Race and Ride
Join Date: Jan 2009
Location: Atlanta, GA
Bikes: Gary Fisher Procaliber, Colnago C50 Cross, Cannondale road bike
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Here is a quote from Circlip from another forum about Base miles. I am not sure if his explanation is correct but it sounds good to me.
"That shouldn't be taken to say that a very effective program couldn't also be structured around a large amount of early season LSD. However, assuming someone aren't coming off an extended period on the couch with an endless supply of potato chips, then it's probably worth noting that over the years the terms "base training" and "base miles" seem to have gotten iappropriately tied into the LSD concept. Base simply refers to building and fine-tuning your aerobic engine. Intensity levels higher than LSD are more efficient (per hour of training time) for this purpose, so long as recovery is adequate.
If you have large amounts of free time, you could probably build a great program with large LSD components. However, if you're under 10 hours per week you should also seriously look at some newer-school concepts of building base through more "sweet spot" or tempo riding.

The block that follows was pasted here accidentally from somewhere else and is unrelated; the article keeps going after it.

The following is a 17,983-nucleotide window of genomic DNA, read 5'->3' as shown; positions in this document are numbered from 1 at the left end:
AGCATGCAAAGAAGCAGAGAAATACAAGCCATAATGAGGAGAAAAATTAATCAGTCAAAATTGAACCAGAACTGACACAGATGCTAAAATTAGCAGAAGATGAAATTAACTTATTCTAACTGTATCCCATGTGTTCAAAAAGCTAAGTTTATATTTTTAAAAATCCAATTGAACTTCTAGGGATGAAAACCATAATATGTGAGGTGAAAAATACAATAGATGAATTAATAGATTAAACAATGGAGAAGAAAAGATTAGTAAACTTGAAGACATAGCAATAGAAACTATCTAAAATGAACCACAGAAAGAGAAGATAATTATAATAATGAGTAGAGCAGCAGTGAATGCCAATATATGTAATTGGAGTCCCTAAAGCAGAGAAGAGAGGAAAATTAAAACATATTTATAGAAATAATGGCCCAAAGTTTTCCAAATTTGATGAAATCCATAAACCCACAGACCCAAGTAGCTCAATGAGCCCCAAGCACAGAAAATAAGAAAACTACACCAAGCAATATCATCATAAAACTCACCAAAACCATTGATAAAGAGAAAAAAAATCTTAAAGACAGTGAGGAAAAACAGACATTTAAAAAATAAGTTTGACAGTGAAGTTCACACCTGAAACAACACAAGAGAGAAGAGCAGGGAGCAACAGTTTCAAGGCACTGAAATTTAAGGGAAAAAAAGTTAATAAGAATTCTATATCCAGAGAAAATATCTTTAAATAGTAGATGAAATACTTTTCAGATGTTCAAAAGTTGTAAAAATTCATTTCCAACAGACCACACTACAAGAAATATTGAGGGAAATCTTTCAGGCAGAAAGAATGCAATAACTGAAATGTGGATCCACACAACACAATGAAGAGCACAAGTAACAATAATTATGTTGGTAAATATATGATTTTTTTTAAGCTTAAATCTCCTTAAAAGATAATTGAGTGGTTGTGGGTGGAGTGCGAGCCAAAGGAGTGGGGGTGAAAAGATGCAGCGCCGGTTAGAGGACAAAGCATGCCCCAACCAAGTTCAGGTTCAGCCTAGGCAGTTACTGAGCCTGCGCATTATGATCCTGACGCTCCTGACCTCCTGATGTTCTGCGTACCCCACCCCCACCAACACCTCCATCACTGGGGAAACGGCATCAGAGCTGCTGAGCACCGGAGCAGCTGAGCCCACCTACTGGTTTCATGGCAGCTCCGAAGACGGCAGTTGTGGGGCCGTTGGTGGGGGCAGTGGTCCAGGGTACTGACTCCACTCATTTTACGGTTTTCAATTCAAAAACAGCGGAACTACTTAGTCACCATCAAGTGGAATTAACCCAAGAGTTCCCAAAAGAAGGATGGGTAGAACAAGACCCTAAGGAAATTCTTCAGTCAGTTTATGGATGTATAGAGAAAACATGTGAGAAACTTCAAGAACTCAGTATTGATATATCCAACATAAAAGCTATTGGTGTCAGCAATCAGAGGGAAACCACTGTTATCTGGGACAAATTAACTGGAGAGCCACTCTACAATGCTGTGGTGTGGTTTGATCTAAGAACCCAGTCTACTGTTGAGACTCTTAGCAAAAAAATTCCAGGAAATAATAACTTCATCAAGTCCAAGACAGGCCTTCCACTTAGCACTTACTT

So why do professionals spend huge hours early in the season doing what (for their relative ability) is LSD? The answer is that most riders and racers (aside from these professionals doing long stage races) aren't hampered as much by aerobic efficiency as they are by aerobic capacity. These pros need the aerobic efficiency to tap out that final 1%-2% in their potential, and it takes many saddle hours to achieve this i.e. no shortcuts. For the rest of us, we're nowhere near to maximizing our aerobic capacity, and so our training is better to be focused on this instead of trying to squeeze out the last bits of efficiency.
Where 15 years ago everyone wanted to train like a pro, assuming that would also give them the best results, it's now a fairly commonly held belief that training like a pro doesn't necessarily scale down well to a smaller number of available training hours, and for riders who aren't doing 20+ days of ~200km racing. Current methodology for "real" people has come somewhat full circle in that regard.
Then again, there's many different ways to build and execute a successful training program, and it varies by individual. Although you can collect ideas from other people to experiment with, the biggest challenge is to find a program that works for you specifically."